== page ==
I didn’t realize this until that day in Barcelona, but after I did it seemed so obvious and inevitable and clear, and I don’t know now how I didn’t know it all along. So I decided that for my project I’d write a buncha stories, and they’d all fit together, somehow, because they’d all be about Niagara. And that’s what I did. I called it “Stories From Niagara.” I worked long and hard on it, and I’m proud of it. I’m proud because for the first time, I was able to bring my Niagara to life. And I still do. I still write about Niagara. Not always – sometimes I wander – but never for long. I always end up coming home. My Niagara is not exactly the town I grew up in. It’s distinctly different. If you tried to draw a map of it based on how I set it up in stories, you’d find the geography’s all fucked up, and it’d look nothing like the real thing. This is slightly due to my lousy sense of direction, but mostly it’s intentional. I want my Niagara to be different. It has to be. It comes from my head. The same goes for the people, too. There are names and there are faces that are all too familiar, but they’re different. They’re completely different. The place they come from is true, though, and I think that’s all that matters.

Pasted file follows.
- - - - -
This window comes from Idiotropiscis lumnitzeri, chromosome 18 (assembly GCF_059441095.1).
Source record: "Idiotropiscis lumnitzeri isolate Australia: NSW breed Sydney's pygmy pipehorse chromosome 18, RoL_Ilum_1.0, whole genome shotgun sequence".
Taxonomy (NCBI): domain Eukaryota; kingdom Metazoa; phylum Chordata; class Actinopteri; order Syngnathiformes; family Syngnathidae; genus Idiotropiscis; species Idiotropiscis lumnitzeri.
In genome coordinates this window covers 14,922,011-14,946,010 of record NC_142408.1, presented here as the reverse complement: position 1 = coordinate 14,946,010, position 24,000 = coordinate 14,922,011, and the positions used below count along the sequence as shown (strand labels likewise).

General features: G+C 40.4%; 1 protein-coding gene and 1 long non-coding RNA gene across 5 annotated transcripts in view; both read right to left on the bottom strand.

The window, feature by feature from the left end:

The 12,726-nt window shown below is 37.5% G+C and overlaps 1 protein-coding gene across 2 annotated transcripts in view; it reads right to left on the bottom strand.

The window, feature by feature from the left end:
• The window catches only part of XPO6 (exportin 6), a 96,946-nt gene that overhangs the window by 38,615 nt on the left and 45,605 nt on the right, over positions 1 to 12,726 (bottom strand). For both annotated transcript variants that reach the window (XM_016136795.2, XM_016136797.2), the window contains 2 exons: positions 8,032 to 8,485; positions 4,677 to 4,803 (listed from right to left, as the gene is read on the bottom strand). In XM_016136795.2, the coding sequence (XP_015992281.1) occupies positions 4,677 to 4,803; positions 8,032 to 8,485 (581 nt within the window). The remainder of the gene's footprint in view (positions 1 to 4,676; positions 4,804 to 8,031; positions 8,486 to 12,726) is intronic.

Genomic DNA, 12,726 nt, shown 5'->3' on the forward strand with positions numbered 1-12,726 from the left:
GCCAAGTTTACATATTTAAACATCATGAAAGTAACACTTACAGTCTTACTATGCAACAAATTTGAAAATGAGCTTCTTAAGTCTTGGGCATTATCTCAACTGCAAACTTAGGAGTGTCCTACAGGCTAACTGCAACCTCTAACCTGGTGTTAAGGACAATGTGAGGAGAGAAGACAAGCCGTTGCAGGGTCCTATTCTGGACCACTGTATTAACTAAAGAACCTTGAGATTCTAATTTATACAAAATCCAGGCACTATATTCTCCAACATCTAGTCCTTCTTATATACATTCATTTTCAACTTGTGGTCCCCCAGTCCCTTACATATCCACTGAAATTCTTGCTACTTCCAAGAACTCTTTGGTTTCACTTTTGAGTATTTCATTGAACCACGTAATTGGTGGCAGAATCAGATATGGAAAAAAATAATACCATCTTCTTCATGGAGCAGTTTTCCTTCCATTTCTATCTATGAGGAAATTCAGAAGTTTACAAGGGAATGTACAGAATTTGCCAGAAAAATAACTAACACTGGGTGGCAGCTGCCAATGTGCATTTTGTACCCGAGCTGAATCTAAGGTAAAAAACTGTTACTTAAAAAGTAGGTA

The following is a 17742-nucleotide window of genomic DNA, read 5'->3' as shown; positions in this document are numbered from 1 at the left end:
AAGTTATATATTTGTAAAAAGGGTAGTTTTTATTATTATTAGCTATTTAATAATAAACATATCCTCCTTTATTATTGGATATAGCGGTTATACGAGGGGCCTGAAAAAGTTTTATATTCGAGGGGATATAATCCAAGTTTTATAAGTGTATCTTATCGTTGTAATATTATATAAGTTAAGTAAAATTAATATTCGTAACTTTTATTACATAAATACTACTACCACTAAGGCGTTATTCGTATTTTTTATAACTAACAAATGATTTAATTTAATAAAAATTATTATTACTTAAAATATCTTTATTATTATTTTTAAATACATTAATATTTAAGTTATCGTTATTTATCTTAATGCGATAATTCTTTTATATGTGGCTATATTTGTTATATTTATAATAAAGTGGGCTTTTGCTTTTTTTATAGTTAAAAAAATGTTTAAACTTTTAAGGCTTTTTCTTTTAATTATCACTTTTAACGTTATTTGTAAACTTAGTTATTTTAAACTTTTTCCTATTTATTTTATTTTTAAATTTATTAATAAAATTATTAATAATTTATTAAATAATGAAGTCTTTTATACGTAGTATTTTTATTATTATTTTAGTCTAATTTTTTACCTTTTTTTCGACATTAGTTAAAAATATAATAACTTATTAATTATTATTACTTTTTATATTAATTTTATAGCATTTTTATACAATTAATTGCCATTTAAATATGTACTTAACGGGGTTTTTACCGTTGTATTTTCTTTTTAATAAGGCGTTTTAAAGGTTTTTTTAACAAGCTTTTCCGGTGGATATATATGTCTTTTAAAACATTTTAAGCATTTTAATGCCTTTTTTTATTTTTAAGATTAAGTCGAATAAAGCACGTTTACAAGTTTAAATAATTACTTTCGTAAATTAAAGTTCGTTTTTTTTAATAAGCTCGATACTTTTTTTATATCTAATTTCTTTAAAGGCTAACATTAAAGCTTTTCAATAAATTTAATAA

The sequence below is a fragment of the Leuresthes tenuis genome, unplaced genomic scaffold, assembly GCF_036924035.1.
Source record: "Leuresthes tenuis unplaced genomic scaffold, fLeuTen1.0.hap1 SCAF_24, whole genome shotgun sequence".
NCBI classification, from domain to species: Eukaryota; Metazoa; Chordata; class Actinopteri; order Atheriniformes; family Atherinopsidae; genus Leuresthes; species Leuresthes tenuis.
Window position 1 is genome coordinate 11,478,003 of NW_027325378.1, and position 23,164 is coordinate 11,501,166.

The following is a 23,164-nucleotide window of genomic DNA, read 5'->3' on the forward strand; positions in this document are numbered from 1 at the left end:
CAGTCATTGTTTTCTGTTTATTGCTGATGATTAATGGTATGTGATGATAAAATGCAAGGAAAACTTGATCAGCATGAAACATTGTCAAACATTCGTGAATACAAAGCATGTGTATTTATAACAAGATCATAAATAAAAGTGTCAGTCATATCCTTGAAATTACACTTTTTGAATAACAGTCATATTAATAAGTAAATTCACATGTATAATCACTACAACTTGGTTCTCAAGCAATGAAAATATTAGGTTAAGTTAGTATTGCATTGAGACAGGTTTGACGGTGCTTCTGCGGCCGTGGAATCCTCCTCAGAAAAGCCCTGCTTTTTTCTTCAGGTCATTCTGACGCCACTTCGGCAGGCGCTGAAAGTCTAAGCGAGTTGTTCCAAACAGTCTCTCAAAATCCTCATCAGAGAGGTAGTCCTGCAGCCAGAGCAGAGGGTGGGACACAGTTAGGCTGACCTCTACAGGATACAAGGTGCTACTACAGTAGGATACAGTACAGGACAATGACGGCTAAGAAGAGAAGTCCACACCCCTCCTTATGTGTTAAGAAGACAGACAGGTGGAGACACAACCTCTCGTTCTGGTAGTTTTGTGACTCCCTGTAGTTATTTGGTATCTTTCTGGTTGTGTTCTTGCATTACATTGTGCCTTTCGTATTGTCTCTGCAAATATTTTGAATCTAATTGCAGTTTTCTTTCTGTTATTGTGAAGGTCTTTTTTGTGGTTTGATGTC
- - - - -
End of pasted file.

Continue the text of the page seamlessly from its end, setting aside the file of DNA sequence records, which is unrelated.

And I’m proud, too, of “Stories from Niagara,” because for me, it represents those four years of school. It is the total culmination of all the lessons I learned, all the books I read (and all the ones I only sorta read), all the notes I scribbled down in lectures, and all the late nights at the library. I had many wonderful teachers – some of them professors, some of them classmates, some of them neither – and they taught me many wonderful things. And I put all that they’d taught me into these stories. I wanted to make them proud.